this speaks to me on a spiritual level.
"How can you approve of Ned Stark beheading an innocent man in the name of some arbitrary laws?"
"How can you approve of Daenerys crucifying people because select members of their society did something awful. How can you approve of Daenerys burning people alive because she wanted to steal an army from them?”
"How can you approve of Arya murdering people in cold blood?"
"How can you approve of Tyrion having a singer cut up and possibly put into food the underprivileged of King’s Landing eat just because he thought the guy knew something about him?” “How can you approve of Tyrion murdering an innocent girl in cold blood simply for looking after her own survival?”
Tons and tons and tons of characters (even well loved popular “good guy” characters) in this series kill people for a varying level of reasons, some justifiable and some not. I can’t just decide not to love a character because they killed people.
AND HERE’S ANOTHER FACT: Melisandre has no authority to carry out the executions on Dragonstone. She advises Stannis on how to handle his TRAITORS. You know, people who commit treason which is universally punished by death? And he listens, because he respects her and knows that she has abilities that could help him win the throne. Melisandre has no control over Stannis’s actions, contrary to popular belief, he’s a grown man with free will.
Just because people have a harder time stomaching burning people alive (unless it’s by way of dragon apparently) as opposed to just beheading doesn’t make it any less of a lawful execution. They don’t go into their reasons for executing the people they execute in the show, but the fact is the only people they kill are people actively committing treason against Stannis. So would you call Ned’s first action in the whole series a “murder”? And if you would, would that make you like him any less?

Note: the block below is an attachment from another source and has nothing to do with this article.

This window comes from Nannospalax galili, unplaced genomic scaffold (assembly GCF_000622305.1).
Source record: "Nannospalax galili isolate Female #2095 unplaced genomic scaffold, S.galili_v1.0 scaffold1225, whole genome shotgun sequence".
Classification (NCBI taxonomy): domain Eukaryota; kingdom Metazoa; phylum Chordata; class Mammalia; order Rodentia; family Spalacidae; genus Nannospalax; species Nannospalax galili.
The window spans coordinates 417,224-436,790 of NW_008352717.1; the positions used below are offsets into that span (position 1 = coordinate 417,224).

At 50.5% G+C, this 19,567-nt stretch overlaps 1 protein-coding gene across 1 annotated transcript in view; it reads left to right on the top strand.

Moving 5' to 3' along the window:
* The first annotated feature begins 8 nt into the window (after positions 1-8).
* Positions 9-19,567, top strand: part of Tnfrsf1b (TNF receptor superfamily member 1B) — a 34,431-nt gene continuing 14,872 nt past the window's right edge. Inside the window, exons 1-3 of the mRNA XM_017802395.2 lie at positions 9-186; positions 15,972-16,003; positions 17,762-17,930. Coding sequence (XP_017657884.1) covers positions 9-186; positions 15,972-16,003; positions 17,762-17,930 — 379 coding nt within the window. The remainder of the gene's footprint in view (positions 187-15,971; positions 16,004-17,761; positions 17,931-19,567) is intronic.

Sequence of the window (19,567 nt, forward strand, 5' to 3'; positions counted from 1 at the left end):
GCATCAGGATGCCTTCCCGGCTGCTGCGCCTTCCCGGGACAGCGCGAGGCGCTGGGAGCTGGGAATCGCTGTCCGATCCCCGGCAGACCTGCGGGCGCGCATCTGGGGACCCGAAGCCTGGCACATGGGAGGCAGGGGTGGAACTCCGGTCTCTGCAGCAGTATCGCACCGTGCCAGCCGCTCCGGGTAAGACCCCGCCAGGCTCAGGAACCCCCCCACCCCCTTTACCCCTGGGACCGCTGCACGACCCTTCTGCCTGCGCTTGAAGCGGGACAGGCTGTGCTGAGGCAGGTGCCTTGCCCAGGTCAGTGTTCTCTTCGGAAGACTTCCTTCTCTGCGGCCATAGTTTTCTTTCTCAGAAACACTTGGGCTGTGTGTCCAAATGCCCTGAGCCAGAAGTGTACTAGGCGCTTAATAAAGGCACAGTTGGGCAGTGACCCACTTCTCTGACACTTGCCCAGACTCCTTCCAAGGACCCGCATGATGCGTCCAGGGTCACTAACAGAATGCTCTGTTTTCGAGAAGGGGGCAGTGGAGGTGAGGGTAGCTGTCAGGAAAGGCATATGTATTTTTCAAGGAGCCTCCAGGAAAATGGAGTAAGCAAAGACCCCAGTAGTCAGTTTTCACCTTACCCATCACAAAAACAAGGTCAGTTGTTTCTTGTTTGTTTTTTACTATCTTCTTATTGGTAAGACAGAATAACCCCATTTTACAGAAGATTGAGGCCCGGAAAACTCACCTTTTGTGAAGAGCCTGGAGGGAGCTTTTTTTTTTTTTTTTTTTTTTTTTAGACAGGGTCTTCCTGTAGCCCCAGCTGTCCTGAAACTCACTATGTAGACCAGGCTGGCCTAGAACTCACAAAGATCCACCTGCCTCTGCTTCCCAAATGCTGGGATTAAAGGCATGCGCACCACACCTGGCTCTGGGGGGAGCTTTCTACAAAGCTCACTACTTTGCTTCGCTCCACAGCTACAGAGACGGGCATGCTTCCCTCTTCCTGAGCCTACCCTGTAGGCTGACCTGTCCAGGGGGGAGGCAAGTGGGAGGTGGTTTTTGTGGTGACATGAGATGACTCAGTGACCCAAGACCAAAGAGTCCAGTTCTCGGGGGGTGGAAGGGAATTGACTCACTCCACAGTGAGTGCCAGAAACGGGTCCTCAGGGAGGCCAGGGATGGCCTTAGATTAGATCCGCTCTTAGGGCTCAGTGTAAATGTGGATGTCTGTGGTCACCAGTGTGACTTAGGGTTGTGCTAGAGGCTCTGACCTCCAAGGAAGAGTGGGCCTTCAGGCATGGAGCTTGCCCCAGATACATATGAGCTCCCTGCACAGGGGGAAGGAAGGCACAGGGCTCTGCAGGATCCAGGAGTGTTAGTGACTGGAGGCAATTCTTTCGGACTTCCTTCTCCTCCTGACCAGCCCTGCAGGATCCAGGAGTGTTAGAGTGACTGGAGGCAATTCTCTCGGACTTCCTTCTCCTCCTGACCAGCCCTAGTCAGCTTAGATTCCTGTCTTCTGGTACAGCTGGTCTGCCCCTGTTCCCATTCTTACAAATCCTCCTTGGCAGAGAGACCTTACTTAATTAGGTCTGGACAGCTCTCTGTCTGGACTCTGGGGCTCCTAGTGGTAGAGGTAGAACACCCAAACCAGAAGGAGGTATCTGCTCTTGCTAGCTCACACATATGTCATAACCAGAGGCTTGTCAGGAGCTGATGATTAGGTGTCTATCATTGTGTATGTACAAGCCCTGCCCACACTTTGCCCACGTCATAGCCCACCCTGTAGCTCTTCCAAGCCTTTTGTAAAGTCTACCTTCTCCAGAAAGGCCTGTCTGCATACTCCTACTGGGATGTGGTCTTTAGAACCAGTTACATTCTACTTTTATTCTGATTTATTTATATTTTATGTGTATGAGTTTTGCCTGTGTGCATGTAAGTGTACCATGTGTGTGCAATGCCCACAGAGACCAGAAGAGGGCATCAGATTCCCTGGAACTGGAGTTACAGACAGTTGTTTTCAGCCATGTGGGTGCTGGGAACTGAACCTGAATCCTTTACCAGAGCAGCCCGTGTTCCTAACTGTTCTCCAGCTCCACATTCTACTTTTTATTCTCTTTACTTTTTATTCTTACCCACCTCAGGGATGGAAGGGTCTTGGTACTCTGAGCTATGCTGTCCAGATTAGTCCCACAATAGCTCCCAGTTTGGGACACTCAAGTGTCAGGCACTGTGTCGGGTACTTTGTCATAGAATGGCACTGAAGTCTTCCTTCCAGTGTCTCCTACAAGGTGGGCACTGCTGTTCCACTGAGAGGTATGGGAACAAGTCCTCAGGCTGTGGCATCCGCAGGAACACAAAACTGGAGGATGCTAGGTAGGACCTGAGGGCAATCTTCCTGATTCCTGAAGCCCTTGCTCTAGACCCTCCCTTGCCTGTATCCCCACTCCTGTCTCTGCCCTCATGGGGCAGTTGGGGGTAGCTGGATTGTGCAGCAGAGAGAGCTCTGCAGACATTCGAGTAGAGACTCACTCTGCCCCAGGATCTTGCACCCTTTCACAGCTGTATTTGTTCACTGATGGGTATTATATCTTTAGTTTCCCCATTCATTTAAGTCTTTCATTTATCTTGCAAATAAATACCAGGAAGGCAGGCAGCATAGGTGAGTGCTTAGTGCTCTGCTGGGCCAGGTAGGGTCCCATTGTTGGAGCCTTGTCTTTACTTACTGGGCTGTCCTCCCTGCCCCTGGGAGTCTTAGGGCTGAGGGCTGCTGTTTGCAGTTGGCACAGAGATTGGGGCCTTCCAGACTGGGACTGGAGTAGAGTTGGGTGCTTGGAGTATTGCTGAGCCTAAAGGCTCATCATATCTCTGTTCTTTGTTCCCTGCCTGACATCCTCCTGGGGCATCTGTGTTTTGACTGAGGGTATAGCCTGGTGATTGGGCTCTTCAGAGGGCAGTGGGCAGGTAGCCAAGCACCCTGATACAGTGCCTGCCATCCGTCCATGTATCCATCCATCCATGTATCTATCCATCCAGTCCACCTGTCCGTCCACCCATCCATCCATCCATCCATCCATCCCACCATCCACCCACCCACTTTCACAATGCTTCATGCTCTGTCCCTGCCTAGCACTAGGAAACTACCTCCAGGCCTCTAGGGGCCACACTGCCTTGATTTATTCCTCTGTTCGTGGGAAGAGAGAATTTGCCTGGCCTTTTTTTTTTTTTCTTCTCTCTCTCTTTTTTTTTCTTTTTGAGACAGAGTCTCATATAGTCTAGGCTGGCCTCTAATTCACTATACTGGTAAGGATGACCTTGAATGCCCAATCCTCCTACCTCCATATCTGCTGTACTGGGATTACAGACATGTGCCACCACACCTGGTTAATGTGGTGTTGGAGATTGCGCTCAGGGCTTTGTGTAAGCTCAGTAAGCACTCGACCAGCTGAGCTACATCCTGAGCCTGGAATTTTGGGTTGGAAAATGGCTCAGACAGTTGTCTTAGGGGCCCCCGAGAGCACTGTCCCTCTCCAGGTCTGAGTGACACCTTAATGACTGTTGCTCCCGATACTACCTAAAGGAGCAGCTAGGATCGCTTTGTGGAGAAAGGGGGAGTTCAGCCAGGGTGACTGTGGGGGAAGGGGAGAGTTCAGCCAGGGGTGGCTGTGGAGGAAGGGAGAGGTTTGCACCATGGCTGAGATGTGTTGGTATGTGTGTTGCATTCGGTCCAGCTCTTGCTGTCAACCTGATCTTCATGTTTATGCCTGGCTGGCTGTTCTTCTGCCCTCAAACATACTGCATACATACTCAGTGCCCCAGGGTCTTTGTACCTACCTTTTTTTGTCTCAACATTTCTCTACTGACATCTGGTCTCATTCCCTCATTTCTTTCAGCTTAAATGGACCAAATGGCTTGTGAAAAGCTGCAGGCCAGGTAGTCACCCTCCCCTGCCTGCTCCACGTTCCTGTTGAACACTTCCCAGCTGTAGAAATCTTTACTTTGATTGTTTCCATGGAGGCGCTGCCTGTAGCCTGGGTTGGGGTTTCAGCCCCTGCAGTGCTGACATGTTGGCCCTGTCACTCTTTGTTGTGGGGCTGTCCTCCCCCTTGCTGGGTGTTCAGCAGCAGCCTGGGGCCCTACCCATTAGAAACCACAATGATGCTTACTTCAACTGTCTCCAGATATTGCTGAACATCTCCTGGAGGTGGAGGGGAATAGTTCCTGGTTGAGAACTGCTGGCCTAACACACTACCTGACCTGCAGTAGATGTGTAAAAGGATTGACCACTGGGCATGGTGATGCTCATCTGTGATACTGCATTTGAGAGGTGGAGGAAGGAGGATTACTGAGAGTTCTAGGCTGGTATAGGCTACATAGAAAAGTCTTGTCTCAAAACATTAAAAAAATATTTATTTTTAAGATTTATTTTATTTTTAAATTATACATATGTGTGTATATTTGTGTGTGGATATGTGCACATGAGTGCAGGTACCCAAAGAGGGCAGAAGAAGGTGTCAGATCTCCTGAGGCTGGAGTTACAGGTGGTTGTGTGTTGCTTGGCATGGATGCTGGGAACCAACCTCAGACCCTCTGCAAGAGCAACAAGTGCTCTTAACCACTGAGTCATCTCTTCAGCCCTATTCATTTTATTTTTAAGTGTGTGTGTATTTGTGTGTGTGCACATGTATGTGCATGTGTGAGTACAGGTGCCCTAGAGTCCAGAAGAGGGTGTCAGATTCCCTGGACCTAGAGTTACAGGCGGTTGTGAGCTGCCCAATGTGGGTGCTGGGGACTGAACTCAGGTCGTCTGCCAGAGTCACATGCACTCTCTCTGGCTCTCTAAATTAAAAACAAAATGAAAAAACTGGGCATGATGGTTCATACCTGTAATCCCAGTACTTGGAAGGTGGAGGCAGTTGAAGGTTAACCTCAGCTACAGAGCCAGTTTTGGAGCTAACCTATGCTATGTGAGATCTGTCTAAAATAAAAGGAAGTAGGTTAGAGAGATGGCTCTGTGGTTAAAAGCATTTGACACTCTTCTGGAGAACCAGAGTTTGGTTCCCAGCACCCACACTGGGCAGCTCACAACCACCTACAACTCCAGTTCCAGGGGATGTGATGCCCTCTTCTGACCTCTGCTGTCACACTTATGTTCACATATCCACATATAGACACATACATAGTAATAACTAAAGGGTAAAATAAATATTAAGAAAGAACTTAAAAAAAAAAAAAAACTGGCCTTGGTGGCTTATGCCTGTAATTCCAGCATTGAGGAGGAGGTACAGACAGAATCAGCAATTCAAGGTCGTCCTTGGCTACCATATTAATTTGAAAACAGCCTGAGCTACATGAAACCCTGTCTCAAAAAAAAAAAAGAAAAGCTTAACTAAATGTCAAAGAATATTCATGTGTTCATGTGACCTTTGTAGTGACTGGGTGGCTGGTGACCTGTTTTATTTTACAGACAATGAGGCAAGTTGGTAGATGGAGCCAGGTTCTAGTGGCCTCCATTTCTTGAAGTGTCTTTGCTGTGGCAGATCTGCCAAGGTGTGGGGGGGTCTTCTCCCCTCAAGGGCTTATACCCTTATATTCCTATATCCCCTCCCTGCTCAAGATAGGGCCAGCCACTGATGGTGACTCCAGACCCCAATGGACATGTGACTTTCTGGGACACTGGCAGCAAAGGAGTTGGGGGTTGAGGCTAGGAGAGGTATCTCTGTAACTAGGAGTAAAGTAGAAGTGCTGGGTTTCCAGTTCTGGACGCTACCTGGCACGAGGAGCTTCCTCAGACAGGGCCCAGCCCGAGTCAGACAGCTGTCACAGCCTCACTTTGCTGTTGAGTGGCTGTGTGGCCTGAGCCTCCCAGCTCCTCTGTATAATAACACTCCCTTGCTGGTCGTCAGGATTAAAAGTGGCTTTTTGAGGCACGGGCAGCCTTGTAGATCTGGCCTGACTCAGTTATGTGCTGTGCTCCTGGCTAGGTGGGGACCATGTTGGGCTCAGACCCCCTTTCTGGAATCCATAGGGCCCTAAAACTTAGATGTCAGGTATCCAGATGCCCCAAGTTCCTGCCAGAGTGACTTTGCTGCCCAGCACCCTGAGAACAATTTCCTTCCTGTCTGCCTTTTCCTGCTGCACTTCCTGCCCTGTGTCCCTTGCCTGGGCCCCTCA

If you only want to approve of characters who have never killed anyone, you’re going to have a short list to work with.
you know what’s even sadder? that Ned is practically Stannis. Robert eschewed his blood brother for someone else who is virtually like him. I’m guessing it’s an unintended consequence of Robert being fostered at the Vale. He spent that time with Ned, they both squired for Jon Arryn. That created a bond of brotherhood between them that couldn’t have been a zero-sum equation with Robert’s relationship with Stannis if Robert and Stannis had always been close. But they weren’t. Exacerbated by the fact that they lost their parents when they were young. So they were cast adrift from each other early on—initially by difference of temperament, then eventually by loss of connection. There was no one to enforce the idea of family, legacy, or unity. Robert could have, as the eldest, but Robert was never dutiful and always did what he wanted. They could’ve both been responsible for the upbringing of their much younger brother but with the chasm between them, how could they? Then before they knew it, war was upon them. Only 7? 8? years transpired between the death of their parents and the Rebellion that would’ve wedged them farther apart, perhaps permanently in spite of having won the war. Robert and Stannis are barely a year apart. Each is strong where the other is weak. They could’ve been a better team than Robert and Ned could have been because family would have strengthened their loyalty to each other. Ned was always worried about Winterfell because that was his place. Imagine a story where Robert trusted Stannis and Stannis loved Robert and Renly looked up to them both and obeyed them. I’ve said this before but they’d have been an unholy trinity that could’ve had King’s Landing on lockdown. Robert is king, charismatic leader that threads the three of them together with the people. Stannis is the military man, the strategist that would balance Robert’s ferocity and brazenness. Renly would be the politician—Robert would ease tension between political rivals with his good nature yet Renly would’ve had the foresight to deepen political ties into something more fruitful. He’d have diffused Stannis’ aloofness as well. They could’ve been great complements at their best but in the series they’d been fractured, thus weaker. They’re masters of their respective fields. AS THAT TEXT POST GOES—A SONG OF ICE AND FIRE AKA IF ONLY THE BARATHEONS HAD REMOTELY LIKED EACH OTHER.